Of the indoor kind. After an extraordinarily slow start to winter, including a disappointingly dull, muddy December landscape, we got a generous serving of snow that has managed to stay. Temperatures have dipped up and down, snow levels have fluctuated, but it’s firmly winter. It’s reassuring, as this is how it’s ‘supposed to be’ here at this time of year. Early on we fit in sledding and we always get out snowshoeing, but there is a lot more indoor time in the depths of January, there just is.
Toffee is partial to board games and the like:
As long as she doesn’t have to over extend herself.
Caramel finds adventure everywhere:
Both cats just enjoy hanging out:
Drawing and colouring have always been big at our house, but the trend in cool colouring books has been picked up in a big way by our local bookshop and we’ve been happy to test out some of their new finds.
Sometimes just doing nothing works.
Reggie loves taking the lead on that one, especially after having a big walk through the woods.
Sometimes we like to look outside just to remind ourselves why huddling inside can be so nice.
It seems like everything in the garden is coming to an end for the year, to greater and lesser degrees, but not the morning glories. Perched on our back deck over the valley below, they have only just come into their own in recent days. Late to the party, stretching towards the sun, but just what’s needed right now.
After a great many weeks with more days in the minus twenties than we care to count, temperatures in our neck of the woods have bounced upwards recently. Getting outside for a ski, a snowshoe or just to do chores, has been much more enticing on these milder days, though in the evenings we invariably find ourselves clustered back around the woodstove.
Of course, the pets need no excuse; they curl up by the Ironheart whenever it pleases them, which is often. And when we can, we curl up with them.
Reggie and the kittens by the Ironheart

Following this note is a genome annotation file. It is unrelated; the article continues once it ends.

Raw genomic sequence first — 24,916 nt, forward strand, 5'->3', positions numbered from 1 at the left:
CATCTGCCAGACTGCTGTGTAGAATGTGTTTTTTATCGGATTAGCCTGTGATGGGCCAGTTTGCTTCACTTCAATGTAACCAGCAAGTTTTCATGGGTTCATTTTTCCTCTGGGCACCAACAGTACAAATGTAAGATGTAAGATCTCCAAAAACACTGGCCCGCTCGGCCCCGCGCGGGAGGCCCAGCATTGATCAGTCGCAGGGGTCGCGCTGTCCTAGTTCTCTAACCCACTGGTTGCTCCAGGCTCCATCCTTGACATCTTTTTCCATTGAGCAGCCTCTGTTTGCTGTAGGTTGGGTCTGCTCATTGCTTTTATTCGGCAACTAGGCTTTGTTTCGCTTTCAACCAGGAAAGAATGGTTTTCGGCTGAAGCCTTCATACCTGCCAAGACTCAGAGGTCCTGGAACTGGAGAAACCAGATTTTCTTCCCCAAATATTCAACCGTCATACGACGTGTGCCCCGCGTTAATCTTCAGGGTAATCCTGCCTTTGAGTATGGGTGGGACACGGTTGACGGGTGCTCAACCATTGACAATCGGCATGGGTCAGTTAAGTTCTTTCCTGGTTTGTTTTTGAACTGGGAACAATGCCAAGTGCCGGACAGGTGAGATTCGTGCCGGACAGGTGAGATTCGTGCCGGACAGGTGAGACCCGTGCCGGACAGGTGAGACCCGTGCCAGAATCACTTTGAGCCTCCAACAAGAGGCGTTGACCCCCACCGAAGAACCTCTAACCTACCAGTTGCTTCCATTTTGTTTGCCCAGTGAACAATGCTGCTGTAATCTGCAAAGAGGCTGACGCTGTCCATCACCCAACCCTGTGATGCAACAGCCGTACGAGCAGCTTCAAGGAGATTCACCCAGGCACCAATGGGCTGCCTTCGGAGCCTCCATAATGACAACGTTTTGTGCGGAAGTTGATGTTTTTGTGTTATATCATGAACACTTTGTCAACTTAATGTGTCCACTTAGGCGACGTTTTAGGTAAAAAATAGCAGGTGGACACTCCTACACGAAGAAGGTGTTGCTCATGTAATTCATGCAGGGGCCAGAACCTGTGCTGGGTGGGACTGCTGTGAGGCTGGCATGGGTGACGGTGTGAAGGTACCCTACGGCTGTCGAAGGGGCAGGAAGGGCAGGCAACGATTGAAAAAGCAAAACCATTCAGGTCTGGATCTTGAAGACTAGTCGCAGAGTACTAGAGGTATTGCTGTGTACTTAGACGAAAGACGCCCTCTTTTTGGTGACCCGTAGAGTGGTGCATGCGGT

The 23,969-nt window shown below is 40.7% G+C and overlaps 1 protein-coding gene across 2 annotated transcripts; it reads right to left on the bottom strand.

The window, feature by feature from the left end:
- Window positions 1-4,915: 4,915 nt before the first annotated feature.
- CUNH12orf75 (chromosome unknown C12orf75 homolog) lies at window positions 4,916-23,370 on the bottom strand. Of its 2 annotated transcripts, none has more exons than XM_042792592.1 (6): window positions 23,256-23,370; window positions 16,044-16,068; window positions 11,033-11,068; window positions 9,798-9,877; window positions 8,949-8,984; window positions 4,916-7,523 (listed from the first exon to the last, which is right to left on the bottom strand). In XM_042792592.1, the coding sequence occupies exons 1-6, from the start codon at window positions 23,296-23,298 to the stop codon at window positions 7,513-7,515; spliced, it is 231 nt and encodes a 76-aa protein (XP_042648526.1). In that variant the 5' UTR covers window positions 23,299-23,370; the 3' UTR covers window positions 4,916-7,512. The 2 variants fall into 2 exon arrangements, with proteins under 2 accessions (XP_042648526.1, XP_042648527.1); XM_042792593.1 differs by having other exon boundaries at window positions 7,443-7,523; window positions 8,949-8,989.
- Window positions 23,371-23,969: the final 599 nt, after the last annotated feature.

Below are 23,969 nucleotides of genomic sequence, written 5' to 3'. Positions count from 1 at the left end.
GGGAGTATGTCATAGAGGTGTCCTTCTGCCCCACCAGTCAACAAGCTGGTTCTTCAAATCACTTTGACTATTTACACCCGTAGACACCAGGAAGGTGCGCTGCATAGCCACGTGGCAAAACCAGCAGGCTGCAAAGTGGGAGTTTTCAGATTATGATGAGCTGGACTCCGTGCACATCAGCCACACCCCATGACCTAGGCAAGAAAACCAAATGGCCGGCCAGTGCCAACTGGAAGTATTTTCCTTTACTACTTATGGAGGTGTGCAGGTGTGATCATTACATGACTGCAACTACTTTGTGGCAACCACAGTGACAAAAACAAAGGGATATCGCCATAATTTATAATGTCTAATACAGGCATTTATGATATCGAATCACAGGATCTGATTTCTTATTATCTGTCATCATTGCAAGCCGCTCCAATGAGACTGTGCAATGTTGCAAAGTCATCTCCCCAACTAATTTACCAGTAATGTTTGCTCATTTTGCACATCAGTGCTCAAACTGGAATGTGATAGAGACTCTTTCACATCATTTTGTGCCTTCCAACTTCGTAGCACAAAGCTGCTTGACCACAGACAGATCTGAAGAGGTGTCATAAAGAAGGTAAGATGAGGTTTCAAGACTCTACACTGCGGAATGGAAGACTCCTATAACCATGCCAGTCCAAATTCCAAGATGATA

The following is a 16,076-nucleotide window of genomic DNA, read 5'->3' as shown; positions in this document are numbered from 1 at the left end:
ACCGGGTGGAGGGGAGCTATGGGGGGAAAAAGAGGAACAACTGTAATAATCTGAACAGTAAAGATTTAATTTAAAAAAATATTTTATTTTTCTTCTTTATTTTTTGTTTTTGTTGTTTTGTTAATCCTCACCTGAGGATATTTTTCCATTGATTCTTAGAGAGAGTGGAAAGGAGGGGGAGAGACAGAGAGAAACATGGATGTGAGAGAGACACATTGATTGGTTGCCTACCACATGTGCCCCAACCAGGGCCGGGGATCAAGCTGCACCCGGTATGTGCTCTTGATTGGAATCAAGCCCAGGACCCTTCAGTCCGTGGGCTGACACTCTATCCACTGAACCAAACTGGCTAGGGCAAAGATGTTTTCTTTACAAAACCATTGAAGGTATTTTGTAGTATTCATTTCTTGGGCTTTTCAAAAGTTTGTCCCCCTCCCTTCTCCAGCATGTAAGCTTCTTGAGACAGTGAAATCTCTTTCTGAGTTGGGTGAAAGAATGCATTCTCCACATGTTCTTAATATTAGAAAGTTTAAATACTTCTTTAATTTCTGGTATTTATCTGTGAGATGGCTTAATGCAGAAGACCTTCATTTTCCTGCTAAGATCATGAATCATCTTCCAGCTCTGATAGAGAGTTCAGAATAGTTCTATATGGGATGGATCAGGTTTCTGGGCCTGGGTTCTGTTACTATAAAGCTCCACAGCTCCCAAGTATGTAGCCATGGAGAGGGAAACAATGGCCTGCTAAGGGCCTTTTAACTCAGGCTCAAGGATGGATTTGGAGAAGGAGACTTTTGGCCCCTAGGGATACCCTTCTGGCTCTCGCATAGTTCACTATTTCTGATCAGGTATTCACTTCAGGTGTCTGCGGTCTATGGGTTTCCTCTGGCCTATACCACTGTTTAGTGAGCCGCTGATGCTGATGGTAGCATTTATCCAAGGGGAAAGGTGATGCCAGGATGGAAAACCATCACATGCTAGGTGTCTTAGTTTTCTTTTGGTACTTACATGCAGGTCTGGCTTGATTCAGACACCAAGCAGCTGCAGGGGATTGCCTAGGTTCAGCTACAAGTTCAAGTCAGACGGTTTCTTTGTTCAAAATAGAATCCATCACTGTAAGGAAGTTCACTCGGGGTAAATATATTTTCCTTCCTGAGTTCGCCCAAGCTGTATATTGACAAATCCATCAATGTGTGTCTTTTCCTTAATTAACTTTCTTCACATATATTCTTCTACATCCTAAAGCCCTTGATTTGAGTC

Toffee, intrigued by the woodstove
The kittens have discovered that we lead lives outdoors
Out for a ski
Getting ready for a run down the hill
Back inside cuddled up with pets
Kittens snoozing with the teenager
It’s only taken us four winters, but we finally figured out how best to place our furniture in relation to our Ironheart woodstove.
Early on in the season we had a fundamental rethink about our main living space, which is one large room with a kitchen at one end and a living area at the other with the Ironheart in the middle. When we moved in, we almost unthinkingly placed our dining table in the centre of the room and next to the Ironheart. It made practical sense, given that meals are served from that end of the room, but somehow it never felt right. It really didn’t make the most of Ironheart and opportunities for enjoying its warmth and the glow from the firebox.
Suddenly, this winter, we realized that the dining table really belonged over by the large windows at the far end of the room and our sofas felt most at home right in front of the Ironheart. Now, we have a room that just makes sense for us, with our dining table still near the warmth of the Ironheart, but able to give us views to the outdoors and abundant daylight, and our sofas ideally positioned to maximize exposure to the Ironheart. It’s where we read, chat, play games, think about work or even get a little work done, snack or enjoy a casual meal, hang out with our furry friends (Petkid’s readers will know that we now have two kittens as well as Reggie the labrador retriever), and just generally live. It has made the Ironheart even more central to how we live, and that’s made this winter that much better.
Reggie absolutely not posing
The Ironheart is a great spot for learning new stuff
Reading in front of the fire with a couple of kittens
Our old red bench has a new home by the window
Chatting in front of the Ironheart
Loaves of banana bread ready for the Ironheart
What our main room looked like before the change
You can read more about how we decided to physically position our Ironheart in our ICF bungalow in this previous post.
There are always outdoor projects on the go here, some bigger in nature, most smaller. Last year, looking for a quick way to store hay for the winter (we don’t have a barn or outbuildings apart from our small chicken coop), my husband put together a pyramid haystack. The very definition of a quick project.
It was a nice little project that quickly provided us with dry hay storage (not to mention a useful prop for our younger son’s games with friends, resulting in a misshapen stack the following spring!).